For left ventricular speckle-tracking analysis, three cycles were recorded at the rate of 50 to 80 frames per second, and the mean values calculated for the strain analysis. The aortic valve opening and closing times were measured with the LV outflow Doppler profile and were integrated into the speckletracking strain profile to exclude the post systolic components. LV endocardial borders were automatically detected by the software in apical views with the help of three manually selected landmark points (lateral and septal mitral annulus and LV apex). Finally, automatic tracking of myocardial speckles was performed throughout the cardiac cycle. Manual correction of the border tracings was avoided as much as possible. Global longitudinal strains (GLS) were obtained for apical 4-chamber, 3-chamber, and 2-chamber views, including all LV myocardial segments (six segments per view). LV global longitudinal strain (LV-GLS) was calculated as the arithmetic mean of the three values.

Statistical Analysis

Statistical analyses were performed by using the IBMSPSS 22.0 statistical software package (IBM, Armonk, NY). Continuous variables were expressed as mean ± SD, while categorical variables were presented as numbers and percentages. The Chi-squared and Fisher’s exact tests were used for the comparison of categorical variables, while the Student’s t-test and Mann-Whitney U tests were used to compare parametric and non-parametric continuous variables, respectively. The correlation of continuous variables was analyzed by Spearman’s and Pearson’s correlation analyses. Values of p< 0.05 were considered statistically significant. Finally, multiple linear regression analysis was applied to identify independent predictors of the severity of GLS.


A total of 95 patients were included in this study. The participating patients were divided into two groups based on the 12-lead ECG, thirty-three patients had fQRS on their ECGs [fQRS (+) group], 62 patients did not have fQRS on their ECGs [fQRS (-) group]. The clinical and demographic characteristics and laboratory findings of the patients were summarized in Table 1. Compared to fQRS (-) group, the fQRS (+) group had older age, the average duration of hypertension was longer, and had a higher hemoglobin level.

The echocardiographic parameters of the fQRS (+) and fQRS (-) groups are presented in Table 2. In fQRS (+) group, IVS (1.23 ± 0.17 vs. 1.11 ± 0.13; p= 0.001), PW (1.12 ± 0.13 vs. 1.02 ± 0.9; p< 0.001), left ventricular mass index (95.6 ± 17.5 vs. 83.7 ± 14.7; p= 0.001), RWT (0.51 ± 0.05 vs. 0.48 ± 0.05; p= 0.001), DT (215.9 ± 47.2 vs. 189.4 ± 44.1; p= 0.01) and E/ Em (9.8 ± 3.3 vs. 8.2 ± 1.8; p= 0.004) were significantly higher while LV-GLS (-16.6 ± 2.4 vs. -19.3 ± 2.4; p< 0.001), were lower compared to fQRS (-) group.

We performed univariate and multivariate analyses to identify independent predictors of GLS and in the multiple linear regression analysis, fQRS (β= -2.057, p< 0.001) and duration of hypertension (β= -0.132, p= 0.016) were identified as independent predictors of LV-GLS (Table 3).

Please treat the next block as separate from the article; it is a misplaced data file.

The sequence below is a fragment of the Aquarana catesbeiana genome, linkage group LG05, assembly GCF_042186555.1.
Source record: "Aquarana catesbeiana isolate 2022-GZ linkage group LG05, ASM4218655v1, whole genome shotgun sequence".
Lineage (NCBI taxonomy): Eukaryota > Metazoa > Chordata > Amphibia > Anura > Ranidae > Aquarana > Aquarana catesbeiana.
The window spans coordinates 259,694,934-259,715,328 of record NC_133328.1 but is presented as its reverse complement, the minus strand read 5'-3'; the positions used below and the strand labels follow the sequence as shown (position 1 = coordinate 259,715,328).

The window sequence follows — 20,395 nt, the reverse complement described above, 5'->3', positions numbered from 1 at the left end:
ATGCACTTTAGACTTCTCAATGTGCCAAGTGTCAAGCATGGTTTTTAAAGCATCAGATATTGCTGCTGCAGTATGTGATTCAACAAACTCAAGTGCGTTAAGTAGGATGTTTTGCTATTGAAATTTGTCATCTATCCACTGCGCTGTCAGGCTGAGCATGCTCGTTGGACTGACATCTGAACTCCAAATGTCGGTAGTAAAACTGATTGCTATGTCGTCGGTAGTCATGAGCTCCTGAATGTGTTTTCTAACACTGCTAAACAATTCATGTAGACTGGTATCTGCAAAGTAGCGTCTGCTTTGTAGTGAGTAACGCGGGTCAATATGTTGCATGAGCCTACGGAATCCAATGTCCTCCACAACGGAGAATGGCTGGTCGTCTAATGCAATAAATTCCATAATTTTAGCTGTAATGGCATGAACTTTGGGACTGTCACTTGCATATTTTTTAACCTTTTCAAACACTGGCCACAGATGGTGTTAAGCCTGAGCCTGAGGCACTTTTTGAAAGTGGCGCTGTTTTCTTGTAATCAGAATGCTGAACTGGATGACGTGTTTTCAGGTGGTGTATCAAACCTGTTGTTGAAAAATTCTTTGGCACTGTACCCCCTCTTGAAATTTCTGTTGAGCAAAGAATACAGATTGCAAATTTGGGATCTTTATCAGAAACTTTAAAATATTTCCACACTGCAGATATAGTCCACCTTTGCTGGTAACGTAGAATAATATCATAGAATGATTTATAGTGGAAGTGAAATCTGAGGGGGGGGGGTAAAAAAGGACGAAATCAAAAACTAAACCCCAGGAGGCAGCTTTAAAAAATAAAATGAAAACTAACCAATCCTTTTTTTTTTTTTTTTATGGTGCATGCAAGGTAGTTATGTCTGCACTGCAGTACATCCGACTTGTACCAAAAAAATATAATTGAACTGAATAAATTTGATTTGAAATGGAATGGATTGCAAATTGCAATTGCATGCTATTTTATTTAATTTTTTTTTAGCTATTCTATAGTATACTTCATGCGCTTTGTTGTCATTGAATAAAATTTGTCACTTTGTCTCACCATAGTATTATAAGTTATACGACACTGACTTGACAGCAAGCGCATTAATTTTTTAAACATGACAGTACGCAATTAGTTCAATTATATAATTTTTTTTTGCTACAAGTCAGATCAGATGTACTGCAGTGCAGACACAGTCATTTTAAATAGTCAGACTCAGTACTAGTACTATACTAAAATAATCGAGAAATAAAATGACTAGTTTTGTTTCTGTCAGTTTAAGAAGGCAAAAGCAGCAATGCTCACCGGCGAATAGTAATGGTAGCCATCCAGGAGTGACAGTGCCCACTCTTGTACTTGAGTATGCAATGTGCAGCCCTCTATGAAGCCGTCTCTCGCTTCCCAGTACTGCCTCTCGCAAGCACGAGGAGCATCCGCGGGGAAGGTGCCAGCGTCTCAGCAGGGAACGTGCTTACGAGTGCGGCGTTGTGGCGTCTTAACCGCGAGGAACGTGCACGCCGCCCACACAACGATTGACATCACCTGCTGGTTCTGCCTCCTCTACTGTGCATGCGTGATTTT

In this study, we showed that fQRS and duration of hypertension had a predictive value for subclinical LV dysfunction detected with speckle tracking echocardiography in patients with hypertension.

Hypertension is one of the leading causes of cardiovascular mortality and morbidity and it is well known to be associated with deterioration in LV systolic and diastolic functions by the way that causing myocardial fibrosis(2,11,12). The adaptive mechanisms for increased afterload, such as myocyte hypertrophy, myocardial fibrosis, endothelial dysfunction, could cause functional and structural left ventricular dysfunction(13). Myocardial fibrosis plays a prominent role in left ventricular systolic dysfunction(2). However, overt LV failure may not occur until the late stages. Furthermore, subendocardial fibers are more vulnerable to injury and the first to be affected by interstitial and perivascular fibrosis(14). Thus, longitudinal fibers, which are predominantly located sub-endocardial, are more prone to fibrosis and hemodynamic alterations, so that primarily due to these subendocardial fibers being affected would probably result in a subtle decline in LV function that could not be detected by conventional echocardiographic techniques(14). With speckle tracking echocardiography these subtle changes in myocardial deformation can be detected before the more extensive impairment of the LV, that is detectable by changes in conventional echocardiographic parameters. It is showed that decreased LV global longitudinal strain values obtained by speckle-tracking echocardiography were defined as subclinical LV dysfunction in many different pathologies such as diabetes mellitus, hypertrophic cardiomyopathy, hypertensive patients(15-17). Similarly, in our study, LV GLS values were found to be lower, and the decrease in GLS values seems more pronounced, especially in the fQRS (+) group.